A year later, Rob realizes how little he really knew. He and his wife had always wanted a large family and thought they were prepared to adopt five children who spoke no English and had been seriously abused by alcoholic parents. In fact, Rob, 34, and Rita, 37, are proving their mettle by scaling mountains of laundry and gaining ground on more daunting obstacles such as learning disorders, violent behavior and the sad plight of kids who don't know how to trust. But although the Jurotiches say they have no regrets, Rita adds with a laugh, "I am questioning my sanity right now."
The first warning sign appeared while they were still in Poland. For no apparent reason, the children would swear at Rob and Rita—in Polish, of course. "We knew it was bad," says Rita, because translators suddenly clammed up and "people were turning red." The situation only deteriorated when the children came home to Chesterfield, Mo. Sylwester, 13, the oldest of the boys, would punch and kick his siblings, parents and babysitters. Eight months ago he was sent to live in a residential facility for troubled children, where doctors are evaluating how best to treat him. The other children have had problems as well. Artur, 7, starts fights with classmates, and his teachers are working with him to improve his behavior. Andrzej, 12, is behind in school, while the oldest child, Oktawia, 14, has battled the parents over authority. The youngest, Katarzyna, 5, has intense temper tantrums. Each child now meets once a week with a therapist. "The honeymoon period ended the first week," says Rita. "Welcome to bedlam."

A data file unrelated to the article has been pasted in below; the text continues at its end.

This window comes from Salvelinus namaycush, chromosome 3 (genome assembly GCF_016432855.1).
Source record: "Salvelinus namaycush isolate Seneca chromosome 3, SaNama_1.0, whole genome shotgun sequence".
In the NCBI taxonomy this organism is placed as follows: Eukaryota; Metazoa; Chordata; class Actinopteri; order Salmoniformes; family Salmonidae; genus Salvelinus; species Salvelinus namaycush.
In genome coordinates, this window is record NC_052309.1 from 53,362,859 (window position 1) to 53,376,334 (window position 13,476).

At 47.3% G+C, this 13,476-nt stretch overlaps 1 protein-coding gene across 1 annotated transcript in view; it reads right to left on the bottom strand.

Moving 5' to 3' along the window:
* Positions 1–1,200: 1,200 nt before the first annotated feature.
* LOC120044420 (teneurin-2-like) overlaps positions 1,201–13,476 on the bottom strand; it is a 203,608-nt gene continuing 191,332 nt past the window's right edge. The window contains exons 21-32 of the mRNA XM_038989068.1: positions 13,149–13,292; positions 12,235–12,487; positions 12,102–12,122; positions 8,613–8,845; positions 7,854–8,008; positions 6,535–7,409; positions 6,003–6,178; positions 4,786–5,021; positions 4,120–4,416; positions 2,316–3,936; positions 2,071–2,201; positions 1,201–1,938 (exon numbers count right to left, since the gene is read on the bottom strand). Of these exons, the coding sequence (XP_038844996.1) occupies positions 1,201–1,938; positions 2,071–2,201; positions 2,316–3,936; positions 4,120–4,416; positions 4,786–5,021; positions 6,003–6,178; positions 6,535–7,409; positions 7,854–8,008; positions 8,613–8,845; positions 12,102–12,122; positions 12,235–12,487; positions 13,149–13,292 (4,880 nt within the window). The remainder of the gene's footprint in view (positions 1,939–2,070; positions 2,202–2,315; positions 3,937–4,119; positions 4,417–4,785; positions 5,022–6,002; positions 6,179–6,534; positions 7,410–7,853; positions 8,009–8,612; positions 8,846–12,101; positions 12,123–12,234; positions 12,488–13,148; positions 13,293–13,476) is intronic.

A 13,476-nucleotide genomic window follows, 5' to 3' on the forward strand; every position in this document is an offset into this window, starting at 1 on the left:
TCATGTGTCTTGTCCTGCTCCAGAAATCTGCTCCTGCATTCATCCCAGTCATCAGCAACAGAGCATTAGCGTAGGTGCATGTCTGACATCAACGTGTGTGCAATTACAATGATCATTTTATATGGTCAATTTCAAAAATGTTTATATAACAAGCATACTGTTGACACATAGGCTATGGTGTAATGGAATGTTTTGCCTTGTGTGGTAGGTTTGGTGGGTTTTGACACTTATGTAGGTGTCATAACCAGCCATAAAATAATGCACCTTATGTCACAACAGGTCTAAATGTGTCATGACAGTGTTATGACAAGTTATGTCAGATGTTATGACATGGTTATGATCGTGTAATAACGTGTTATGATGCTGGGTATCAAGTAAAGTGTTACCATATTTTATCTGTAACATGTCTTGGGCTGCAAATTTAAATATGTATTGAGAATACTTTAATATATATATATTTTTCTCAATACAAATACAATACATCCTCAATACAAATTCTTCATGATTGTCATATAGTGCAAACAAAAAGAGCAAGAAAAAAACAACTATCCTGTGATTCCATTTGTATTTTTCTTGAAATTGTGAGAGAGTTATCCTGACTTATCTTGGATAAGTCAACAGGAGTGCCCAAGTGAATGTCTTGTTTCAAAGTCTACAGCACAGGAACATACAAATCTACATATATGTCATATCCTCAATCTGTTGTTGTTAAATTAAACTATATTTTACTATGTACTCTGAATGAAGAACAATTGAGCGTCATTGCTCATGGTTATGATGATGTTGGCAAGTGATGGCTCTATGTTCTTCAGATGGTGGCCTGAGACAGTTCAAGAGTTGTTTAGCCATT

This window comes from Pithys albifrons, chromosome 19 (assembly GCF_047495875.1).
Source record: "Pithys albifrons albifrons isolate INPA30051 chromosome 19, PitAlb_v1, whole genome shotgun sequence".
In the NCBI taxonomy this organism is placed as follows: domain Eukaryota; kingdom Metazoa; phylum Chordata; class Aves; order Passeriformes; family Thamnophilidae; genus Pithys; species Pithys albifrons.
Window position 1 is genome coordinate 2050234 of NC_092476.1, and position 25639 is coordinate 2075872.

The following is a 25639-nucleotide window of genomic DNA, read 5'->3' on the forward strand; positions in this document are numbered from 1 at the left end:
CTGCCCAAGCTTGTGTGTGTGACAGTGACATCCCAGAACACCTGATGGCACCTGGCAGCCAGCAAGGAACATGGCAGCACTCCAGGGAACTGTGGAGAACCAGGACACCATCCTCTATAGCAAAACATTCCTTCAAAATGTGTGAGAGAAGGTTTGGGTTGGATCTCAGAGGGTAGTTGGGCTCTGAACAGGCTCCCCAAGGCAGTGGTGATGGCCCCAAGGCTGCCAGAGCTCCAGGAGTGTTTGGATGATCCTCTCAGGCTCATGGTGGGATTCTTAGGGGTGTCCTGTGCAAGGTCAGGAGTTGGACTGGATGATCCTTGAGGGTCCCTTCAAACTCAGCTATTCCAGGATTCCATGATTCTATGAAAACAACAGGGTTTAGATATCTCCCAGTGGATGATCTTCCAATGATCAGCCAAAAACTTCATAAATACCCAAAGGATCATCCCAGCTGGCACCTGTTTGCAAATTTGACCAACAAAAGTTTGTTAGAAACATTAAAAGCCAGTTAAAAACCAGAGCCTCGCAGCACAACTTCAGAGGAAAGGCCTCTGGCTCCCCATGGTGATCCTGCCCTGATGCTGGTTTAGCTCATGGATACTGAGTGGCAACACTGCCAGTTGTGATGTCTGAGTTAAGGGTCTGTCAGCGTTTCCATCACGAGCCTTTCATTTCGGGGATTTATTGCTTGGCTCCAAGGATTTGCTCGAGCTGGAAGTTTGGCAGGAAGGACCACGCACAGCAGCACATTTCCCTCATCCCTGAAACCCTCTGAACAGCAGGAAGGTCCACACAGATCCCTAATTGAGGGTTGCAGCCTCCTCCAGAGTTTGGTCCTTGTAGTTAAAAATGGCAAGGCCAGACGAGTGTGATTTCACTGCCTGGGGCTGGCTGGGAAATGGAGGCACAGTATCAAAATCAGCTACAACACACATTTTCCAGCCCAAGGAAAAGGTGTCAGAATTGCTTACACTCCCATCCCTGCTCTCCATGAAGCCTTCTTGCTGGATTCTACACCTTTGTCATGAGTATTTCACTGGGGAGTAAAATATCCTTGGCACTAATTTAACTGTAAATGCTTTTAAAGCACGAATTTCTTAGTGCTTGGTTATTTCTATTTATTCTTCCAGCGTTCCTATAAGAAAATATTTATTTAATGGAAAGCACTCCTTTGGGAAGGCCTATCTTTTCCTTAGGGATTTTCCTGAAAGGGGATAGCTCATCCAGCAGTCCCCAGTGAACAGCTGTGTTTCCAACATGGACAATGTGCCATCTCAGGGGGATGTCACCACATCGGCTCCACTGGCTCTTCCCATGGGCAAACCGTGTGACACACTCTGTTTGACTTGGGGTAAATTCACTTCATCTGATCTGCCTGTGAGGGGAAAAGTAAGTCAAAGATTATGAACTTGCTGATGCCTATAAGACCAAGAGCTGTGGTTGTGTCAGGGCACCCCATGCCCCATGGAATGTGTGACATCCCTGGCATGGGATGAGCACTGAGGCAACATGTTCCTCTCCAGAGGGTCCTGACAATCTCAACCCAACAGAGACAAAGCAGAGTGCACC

The Jurotiches are not alone. All over the country, families are finding themselves ill equipped to handle the emotional problems of children adopted from Eastern Europe. Since the fall of Communism in 1989 opened up Eastern Europe, 18,000 children have been adopted by Americans. Such adoptees are "a high risk population," says neuropsychologist Ronald Federici, who has examined more than 1,000. Because of their time spent in understaffed orphanages during crucial developmental years, he says, between 50 and 60 percent of these children have learning and behavioral problems—depression, anger, lack of attachment—that can last a lifetime. Leslie Scherr, a Washington, D.C., attorney who helps families arrange adoptions, agrees that Eastern European adoptees "need counseling and therapy. Often a kid doesn't stand a chance in hell without a very, very heavy input of your own dollars."
Just ask the Jurotiches, who paid around $21,000 to adopt the kids and are now spending $1,300 a month on the therapists, medicine and tutors that are not covered by insurance. "We had no idea what we were getting into," says Rob, a tax attorney. "If we had known this coming in, a prudent person would have had appointments with psychiatrists lined up." But like many Americans who adopt Eastern European children, the Jurotiches were not told about the children's developmental problems, and handwritten medical records given to the Jurotiches in Poland had not been translated. Rita, who works as a pediatric speech pathologist, is even more blunt. "This is the kind of situation that can destroy people financially, emotionally and physically," she says, sighing. "This is not for the faint of heart."
Overseas adoption seemed like a good idea to Rita and Rob. Both came from large Missouri families: She was the oldest of four children, he was one of five. The couple, who met in a coed softball league, were married in 1990 and a year later bought a four-bedroom home in Chesterfield because, says Rob, "we wanted to fill it with kids." But Rita miscarried in 1995 and was told she could not get pregnant again. The couple tried adoption in the U.S. but found the experience "a cattle call," says Rob, with hundreds of families vying for a handful of kids. Finally they decided to adopt internationally, settling on Poland because the country keeps sibling orphans together. On Sept. 24, 1997, the Jurotiches brought their new children home.